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Walking on Top of the World: Part Two - Cherry Durrant

Blog post   •   Jul 28, 2012 08:00 BST

A Himalayan Odyssey 5-22 April

The cohesion of the group was helped by an excellent leader, Jean Pierre, highly experienced and professional, but also funny and flexible. He was supported in Delhi by the representatives of Trade Wind Tours, who kindly gave us thoughtful gifts on arrival and departure.

For the rest of the trip, Jean Pierre was accompanied by the wonderful Amit, our charming, handsome and incredibly knowledgeable Indian guide, in whom we had great trust. Between them, Jean Pierre and Amit gave us the confidence to find resources within ourselves to cope with those unexpected parts of the walks that were unavoidably rather higher up the scale than Grade D.

Whilst riding horses across rushing streams or crawling under overhanging boulders, trying not to look down at precipitous drops, we had to remind ourselves that we had known all along that this was classed as a Pioneer Holiday!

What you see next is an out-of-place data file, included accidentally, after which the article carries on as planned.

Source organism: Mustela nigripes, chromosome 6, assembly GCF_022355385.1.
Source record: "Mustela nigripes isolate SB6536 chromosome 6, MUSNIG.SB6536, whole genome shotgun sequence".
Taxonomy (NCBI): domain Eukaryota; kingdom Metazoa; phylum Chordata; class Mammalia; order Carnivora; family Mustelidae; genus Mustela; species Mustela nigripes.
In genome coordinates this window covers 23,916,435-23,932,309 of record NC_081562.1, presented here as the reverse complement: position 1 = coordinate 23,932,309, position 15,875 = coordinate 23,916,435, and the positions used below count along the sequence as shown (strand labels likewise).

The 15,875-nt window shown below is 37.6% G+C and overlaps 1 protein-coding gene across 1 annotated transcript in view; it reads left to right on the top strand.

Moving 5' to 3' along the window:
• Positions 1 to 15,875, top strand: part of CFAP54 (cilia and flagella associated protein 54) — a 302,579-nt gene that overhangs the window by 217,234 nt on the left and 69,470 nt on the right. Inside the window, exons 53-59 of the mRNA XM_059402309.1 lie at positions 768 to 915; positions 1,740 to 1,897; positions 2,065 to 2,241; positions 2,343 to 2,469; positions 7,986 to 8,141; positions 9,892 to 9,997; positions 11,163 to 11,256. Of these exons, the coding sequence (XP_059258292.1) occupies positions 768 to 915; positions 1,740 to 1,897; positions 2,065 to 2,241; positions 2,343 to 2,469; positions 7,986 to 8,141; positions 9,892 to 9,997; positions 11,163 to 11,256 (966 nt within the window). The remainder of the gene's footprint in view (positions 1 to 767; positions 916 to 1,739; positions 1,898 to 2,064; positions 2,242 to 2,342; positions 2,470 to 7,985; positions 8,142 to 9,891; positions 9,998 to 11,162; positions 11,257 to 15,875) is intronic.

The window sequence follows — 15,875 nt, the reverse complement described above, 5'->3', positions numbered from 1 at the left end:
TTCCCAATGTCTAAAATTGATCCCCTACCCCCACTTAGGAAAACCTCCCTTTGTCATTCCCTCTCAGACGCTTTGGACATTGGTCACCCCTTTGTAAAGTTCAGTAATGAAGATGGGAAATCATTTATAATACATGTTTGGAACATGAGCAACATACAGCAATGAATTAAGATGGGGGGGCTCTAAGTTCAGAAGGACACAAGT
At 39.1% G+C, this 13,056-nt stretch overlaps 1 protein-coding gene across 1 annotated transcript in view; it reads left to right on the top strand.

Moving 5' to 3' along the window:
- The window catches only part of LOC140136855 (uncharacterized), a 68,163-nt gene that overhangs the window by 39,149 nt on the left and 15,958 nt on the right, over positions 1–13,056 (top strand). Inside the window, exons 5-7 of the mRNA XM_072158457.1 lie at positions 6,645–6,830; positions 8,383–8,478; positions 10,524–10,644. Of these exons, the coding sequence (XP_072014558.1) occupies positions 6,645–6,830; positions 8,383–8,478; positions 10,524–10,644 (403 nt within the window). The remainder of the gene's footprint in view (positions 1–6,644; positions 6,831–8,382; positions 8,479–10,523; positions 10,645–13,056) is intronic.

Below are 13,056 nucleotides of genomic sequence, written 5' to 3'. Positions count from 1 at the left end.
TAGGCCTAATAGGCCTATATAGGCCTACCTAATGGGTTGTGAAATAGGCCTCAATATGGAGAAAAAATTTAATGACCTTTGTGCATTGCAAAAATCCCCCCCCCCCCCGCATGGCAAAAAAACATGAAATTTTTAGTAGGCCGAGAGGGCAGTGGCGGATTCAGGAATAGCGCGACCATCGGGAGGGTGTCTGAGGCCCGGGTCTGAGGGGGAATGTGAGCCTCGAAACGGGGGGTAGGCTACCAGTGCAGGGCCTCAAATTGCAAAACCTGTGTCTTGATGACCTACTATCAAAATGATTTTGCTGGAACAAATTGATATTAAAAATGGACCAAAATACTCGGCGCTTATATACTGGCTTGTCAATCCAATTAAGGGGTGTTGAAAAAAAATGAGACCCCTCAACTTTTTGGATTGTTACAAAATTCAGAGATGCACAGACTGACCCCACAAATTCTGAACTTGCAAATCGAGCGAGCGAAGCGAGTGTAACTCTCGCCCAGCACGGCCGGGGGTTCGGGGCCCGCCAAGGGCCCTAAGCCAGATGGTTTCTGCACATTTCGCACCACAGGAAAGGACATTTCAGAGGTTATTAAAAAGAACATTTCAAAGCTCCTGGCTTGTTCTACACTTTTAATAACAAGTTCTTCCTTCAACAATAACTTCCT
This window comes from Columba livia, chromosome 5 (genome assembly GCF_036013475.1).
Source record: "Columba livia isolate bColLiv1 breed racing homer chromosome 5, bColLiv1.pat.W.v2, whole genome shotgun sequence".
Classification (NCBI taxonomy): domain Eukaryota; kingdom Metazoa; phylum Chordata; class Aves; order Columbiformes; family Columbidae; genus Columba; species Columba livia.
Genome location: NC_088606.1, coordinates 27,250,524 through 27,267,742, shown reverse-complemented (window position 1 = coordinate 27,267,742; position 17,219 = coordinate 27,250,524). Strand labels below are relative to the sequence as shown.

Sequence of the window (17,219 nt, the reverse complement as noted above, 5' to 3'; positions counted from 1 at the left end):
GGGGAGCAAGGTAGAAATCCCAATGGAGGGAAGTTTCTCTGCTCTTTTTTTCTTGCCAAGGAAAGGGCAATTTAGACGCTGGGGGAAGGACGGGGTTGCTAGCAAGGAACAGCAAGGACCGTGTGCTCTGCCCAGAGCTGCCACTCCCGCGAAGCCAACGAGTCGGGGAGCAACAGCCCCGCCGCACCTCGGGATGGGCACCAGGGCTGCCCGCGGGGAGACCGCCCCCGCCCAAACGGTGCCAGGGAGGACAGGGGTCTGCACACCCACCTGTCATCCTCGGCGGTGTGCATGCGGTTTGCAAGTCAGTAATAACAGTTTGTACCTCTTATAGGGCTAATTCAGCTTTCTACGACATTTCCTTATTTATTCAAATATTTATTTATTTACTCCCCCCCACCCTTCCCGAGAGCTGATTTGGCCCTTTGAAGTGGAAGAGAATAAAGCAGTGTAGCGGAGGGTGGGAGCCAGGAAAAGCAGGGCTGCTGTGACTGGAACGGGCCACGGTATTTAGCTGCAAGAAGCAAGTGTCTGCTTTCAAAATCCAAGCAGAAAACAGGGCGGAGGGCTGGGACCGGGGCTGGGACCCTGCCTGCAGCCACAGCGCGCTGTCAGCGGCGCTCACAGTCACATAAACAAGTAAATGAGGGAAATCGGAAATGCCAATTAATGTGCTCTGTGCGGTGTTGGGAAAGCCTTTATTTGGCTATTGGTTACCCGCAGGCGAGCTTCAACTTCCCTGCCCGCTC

Cultural highlights included the Golden Temple at Amritsar, with its stunning gold and white marble, set against a brilliant blue sky, and its incredible kitchens and dining halls, where 70,000 people are fed for free, thanks to the spirit of giving so evident among the Sikh community.

Of equal fascination was Dharamsala, home to the Tibetan Government and people in exile. The beauty of the temples and the ethos of the schools, colleges and workplaces are a tribute to the healing influence of the Dalai Lama, who was in residence during our visit, although not available to give an audience; I like to think he may have spotted us from his windows as we walked our kora (holy walk) around his residence.

There were so many other wonderful days and I’m sure that each of us would pick out something different as a particular highlight. For me, the Toy Train journey from Simla was very special, as were the exquisite little Gaiety Theatre, and the gardens of Nicholas Roerich at Naggar, which emanated the peaceful concerns of the man.

Finally, on our very last afternoon, we visited Gandhi’s house in Delhi. It was a haven of tranquillity, but also very moving. It was almost unbearable to see the representation of his footprints on his final walk to his death or to look at his very few worldly possessions in his bedroom, including his iconic glasses, sandals and stick. It seemed a very fitting end to a wonderful holiday.

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